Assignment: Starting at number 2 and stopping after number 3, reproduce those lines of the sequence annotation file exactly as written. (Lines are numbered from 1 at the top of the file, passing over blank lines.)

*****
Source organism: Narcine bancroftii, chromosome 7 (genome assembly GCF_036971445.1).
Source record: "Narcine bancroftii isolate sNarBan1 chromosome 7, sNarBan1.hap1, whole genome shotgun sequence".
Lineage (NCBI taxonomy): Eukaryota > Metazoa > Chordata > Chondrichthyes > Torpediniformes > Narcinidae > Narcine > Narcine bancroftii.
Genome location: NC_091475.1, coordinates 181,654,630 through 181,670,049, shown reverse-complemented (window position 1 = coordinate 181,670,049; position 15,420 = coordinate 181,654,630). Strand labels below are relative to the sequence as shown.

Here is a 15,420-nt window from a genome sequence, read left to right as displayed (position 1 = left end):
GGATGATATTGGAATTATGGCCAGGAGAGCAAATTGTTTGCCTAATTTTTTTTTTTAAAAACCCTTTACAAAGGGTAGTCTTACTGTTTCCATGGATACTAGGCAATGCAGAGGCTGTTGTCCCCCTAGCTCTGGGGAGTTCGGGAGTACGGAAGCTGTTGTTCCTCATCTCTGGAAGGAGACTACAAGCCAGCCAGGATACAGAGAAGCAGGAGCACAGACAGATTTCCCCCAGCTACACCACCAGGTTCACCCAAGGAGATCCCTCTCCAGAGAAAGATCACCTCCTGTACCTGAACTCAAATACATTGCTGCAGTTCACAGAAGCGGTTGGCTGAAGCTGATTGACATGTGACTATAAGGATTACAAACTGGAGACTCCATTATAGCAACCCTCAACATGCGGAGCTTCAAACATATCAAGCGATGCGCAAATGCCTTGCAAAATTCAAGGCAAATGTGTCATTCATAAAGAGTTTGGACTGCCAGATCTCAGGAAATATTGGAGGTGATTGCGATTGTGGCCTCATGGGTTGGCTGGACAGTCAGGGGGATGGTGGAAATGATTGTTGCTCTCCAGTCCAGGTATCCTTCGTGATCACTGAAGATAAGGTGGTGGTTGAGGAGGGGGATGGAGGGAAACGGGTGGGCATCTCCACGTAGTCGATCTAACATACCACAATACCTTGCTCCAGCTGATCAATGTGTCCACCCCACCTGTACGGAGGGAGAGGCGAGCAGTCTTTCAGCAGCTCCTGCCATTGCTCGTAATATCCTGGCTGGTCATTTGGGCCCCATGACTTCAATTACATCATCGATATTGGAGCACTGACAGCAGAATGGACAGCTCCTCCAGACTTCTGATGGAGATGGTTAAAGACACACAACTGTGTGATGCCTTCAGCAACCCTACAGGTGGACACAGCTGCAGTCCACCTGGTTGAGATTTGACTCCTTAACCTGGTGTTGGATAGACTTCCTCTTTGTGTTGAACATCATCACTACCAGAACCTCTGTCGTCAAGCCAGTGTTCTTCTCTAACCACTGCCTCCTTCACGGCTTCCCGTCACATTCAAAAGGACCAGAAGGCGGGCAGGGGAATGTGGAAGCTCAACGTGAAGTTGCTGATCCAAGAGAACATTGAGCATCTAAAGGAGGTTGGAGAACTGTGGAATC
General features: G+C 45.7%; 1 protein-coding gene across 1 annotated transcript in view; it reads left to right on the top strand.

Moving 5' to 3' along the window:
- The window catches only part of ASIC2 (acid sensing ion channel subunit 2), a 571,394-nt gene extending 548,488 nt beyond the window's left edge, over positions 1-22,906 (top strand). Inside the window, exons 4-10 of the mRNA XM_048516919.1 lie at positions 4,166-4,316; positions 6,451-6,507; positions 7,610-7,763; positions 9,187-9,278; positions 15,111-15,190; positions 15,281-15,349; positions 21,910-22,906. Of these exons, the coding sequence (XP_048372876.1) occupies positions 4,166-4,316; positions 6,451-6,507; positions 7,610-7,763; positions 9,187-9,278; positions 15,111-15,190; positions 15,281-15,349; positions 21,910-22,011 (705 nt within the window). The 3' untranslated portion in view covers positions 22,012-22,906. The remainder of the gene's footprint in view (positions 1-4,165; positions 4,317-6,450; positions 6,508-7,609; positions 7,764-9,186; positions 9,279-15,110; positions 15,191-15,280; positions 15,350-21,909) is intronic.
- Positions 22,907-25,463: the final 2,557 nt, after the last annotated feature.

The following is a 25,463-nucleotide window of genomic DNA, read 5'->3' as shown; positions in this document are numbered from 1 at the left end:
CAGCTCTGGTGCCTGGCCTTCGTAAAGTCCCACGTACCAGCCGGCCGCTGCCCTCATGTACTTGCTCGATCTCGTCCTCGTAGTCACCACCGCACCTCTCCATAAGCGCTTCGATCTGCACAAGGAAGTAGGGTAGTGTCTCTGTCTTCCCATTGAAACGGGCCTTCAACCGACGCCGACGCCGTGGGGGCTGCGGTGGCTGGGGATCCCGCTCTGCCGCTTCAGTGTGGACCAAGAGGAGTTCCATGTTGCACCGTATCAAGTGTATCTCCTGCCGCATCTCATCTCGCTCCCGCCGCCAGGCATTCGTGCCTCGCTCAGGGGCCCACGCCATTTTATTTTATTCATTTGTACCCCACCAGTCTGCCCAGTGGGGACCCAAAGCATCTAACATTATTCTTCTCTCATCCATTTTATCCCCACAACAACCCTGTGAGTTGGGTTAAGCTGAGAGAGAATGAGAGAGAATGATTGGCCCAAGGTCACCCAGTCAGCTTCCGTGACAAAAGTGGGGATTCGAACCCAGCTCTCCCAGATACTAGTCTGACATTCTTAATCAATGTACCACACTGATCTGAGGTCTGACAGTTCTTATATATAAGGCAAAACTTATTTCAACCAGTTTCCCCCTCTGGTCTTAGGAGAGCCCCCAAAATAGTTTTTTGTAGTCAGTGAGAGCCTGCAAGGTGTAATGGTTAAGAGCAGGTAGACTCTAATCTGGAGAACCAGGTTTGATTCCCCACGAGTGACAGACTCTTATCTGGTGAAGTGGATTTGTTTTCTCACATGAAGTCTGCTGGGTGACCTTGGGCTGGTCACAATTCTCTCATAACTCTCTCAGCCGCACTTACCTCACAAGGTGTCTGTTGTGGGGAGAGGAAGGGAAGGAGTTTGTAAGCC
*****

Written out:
Source record: "Narcine bancroftii isolate sNarBan1 chromosome 7, sNarBan1.hap1, whole genome shotgun sequence".
Lineage (NCBI taxonomy): Eukaryota > Metazoa > Chordata > Chondrichthyes > Torpediniformes > Narcinidae > Narcine > Narcine bancroftii.